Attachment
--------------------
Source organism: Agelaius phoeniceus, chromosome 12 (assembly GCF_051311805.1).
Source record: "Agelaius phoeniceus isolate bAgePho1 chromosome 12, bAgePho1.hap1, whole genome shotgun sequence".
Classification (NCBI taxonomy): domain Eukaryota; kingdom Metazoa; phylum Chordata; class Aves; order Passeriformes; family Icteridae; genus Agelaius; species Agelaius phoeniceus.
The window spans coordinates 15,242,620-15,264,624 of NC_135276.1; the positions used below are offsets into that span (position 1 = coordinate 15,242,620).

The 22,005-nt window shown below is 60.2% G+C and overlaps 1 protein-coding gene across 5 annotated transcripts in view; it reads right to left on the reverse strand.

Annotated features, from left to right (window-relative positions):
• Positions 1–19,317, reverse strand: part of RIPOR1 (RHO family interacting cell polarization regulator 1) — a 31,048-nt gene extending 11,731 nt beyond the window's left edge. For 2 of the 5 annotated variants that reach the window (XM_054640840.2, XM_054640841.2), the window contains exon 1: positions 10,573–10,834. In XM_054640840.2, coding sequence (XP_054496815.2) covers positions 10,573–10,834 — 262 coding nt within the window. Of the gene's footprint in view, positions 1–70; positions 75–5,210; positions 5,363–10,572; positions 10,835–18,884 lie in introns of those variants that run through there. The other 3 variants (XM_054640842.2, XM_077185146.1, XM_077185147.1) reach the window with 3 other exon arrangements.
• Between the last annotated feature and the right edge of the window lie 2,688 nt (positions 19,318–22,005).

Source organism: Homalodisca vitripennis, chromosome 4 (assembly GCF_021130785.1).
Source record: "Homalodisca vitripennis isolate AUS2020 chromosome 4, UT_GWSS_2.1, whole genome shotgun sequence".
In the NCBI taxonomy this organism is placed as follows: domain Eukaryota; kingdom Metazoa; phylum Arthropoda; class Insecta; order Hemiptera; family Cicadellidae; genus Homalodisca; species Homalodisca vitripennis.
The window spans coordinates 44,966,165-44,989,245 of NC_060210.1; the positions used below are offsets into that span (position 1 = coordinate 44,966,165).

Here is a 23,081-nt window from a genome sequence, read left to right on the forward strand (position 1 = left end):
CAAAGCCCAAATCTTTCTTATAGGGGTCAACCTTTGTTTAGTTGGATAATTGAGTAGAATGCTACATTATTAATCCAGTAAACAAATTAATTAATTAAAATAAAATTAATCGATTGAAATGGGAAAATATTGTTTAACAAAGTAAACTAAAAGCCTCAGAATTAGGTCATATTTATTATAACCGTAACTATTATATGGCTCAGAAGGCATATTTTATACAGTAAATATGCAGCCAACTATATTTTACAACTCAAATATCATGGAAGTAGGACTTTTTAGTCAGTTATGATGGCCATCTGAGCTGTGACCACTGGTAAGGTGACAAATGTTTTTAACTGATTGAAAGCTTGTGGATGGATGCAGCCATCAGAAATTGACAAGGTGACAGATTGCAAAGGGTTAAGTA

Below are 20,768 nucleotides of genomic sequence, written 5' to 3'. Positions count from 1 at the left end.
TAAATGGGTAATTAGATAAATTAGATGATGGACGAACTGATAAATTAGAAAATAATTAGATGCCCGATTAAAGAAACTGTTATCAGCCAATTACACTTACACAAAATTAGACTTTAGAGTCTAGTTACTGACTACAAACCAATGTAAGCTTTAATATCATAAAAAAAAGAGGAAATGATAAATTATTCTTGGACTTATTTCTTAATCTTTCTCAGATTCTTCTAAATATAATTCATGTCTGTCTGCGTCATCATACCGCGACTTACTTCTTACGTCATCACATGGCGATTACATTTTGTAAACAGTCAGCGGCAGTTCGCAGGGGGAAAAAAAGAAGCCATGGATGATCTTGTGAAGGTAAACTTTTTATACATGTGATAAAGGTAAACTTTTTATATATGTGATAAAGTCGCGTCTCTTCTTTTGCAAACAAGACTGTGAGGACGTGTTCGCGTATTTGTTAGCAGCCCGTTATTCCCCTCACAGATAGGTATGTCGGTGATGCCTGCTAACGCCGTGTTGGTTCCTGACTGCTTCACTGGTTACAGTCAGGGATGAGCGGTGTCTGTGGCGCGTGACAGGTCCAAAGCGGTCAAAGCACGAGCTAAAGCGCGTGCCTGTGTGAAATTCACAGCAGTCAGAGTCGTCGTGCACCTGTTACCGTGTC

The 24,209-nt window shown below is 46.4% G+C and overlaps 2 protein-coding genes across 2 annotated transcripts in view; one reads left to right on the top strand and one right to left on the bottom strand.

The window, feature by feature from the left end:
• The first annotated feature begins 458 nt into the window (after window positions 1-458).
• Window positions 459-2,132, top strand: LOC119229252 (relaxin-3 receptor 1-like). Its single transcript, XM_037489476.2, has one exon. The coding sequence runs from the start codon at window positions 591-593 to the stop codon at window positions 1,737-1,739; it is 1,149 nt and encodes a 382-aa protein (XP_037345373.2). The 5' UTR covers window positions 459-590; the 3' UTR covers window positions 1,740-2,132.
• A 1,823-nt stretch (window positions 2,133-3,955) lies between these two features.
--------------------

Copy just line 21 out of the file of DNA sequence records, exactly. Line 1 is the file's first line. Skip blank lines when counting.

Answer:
• A 1,823-nt stretch (window positions 2,133-3,955) lies between these two features.